Understanding Pellets and Pellet Plant Operations Mar21

Understanding Pellets and Pellet Plant Operations...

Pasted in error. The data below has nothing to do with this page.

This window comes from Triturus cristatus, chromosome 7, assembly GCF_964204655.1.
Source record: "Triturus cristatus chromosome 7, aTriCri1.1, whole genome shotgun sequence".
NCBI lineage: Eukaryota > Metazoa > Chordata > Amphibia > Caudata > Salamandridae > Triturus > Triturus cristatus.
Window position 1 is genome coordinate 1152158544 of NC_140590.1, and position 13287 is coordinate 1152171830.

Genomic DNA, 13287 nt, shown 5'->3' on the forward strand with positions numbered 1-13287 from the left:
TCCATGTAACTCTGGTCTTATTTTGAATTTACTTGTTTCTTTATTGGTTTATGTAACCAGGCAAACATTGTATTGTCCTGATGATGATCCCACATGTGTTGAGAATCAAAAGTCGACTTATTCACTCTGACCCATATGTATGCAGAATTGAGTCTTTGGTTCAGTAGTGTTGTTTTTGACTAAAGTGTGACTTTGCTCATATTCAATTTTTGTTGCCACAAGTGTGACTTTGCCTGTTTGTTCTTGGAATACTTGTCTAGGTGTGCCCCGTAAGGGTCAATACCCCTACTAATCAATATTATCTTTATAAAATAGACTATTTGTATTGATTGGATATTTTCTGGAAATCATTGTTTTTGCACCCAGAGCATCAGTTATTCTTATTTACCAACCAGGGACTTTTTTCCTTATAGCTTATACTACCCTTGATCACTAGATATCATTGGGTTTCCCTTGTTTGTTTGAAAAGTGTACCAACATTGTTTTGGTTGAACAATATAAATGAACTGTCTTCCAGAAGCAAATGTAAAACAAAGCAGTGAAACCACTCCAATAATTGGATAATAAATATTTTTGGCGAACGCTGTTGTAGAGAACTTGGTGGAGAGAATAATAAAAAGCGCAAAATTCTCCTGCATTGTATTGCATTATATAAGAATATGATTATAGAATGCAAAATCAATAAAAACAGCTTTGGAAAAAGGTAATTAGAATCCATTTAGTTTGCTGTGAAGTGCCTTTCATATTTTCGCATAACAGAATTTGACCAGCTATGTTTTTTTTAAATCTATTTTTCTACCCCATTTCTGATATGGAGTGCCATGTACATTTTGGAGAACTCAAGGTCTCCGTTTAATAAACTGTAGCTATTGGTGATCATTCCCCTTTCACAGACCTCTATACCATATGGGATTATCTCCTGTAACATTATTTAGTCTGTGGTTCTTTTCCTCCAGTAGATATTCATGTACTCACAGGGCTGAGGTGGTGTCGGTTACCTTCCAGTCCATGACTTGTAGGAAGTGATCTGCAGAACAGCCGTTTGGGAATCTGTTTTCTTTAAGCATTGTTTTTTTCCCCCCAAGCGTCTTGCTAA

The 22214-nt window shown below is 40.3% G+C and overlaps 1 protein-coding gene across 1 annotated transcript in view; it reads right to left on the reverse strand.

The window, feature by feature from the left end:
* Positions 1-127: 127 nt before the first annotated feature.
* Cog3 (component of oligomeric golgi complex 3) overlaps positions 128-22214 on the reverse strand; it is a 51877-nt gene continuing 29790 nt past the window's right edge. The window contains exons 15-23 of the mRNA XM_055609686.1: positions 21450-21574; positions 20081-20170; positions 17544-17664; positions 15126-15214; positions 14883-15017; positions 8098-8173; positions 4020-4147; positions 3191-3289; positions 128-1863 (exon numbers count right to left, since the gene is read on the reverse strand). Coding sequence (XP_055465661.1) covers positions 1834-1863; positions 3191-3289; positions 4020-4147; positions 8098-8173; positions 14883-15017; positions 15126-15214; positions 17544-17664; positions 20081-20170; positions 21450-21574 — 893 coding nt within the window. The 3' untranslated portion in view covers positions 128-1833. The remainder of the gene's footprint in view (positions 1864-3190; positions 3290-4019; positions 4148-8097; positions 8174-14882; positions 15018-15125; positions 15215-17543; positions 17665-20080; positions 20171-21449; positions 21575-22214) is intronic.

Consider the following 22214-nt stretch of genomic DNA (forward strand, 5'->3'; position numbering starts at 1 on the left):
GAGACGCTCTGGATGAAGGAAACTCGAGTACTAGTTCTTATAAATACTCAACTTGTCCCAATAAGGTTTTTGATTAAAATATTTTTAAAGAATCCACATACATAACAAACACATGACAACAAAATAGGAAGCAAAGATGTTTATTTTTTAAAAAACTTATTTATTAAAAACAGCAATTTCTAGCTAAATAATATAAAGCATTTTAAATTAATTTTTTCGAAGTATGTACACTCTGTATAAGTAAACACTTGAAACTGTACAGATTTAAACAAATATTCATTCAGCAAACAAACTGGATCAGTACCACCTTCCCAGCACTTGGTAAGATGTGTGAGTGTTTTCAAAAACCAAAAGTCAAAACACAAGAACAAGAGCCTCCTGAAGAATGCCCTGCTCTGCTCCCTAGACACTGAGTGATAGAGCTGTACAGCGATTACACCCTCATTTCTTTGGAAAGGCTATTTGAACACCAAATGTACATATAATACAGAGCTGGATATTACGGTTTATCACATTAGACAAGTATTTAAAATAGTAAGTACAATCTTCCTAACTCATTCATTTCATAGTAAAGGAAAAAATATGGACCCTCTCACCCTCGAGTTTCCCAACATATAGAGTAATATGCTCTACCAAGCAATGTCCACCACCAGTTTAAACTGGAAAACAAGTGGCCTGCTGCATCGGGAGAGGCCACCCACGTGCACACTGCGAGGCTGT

Understanding Pellets and Pellet Plant Operations Pelletizing is an agglomeration process which converts very fine grained iron ore into balls of a certain diameter range (normally 8mm to 20 mm, also known as pellets. These pellets are suitable for blast furnace and direct reduction processes. Pelletizing differs from sintering in that a green unbaked pellet or ball is formed and then hardened by heating. Iron ore pellets  can be made from beneficiated or run of mine iron ore fines. Lean iron ores are normally upgraded to a higher iron ore content through beneficiation.  This process generates iron ore filter cake which needs to be pelletized so that it can be used in an iron making process.  Also during the processing of high grade iron ores which do not need beneficiation, generated fines can be pelletized and used instead of being disposed of. Pellet plants can be located at mines, near ports or can be attached to steel plants. Equipped with advanced environmental technology, they are virtually pollution free, generating no solid or liquid residues. History of pelletization The history of pellets began in 1912 when A.G.Andersson, a Swede, invented a pelletizing method. The commercial use of pellets, however, began in the USA after World War. Various studies were conducted in USA with the aim of developing the vast reserves of taconite (a low grade iron ore) in the area around the Great Lakes. The process of enriching taconite ore involved grinding the ore to remove gangues and upgrading the iron ore (i.e., an ore beneficiation process). The resultant high grade ore is in the form of fine particles, as small as 0.1 mm or less, which are not suitable for sintering. This issue led to the development of the pelletizing process. In 1943, Dr. Davis,...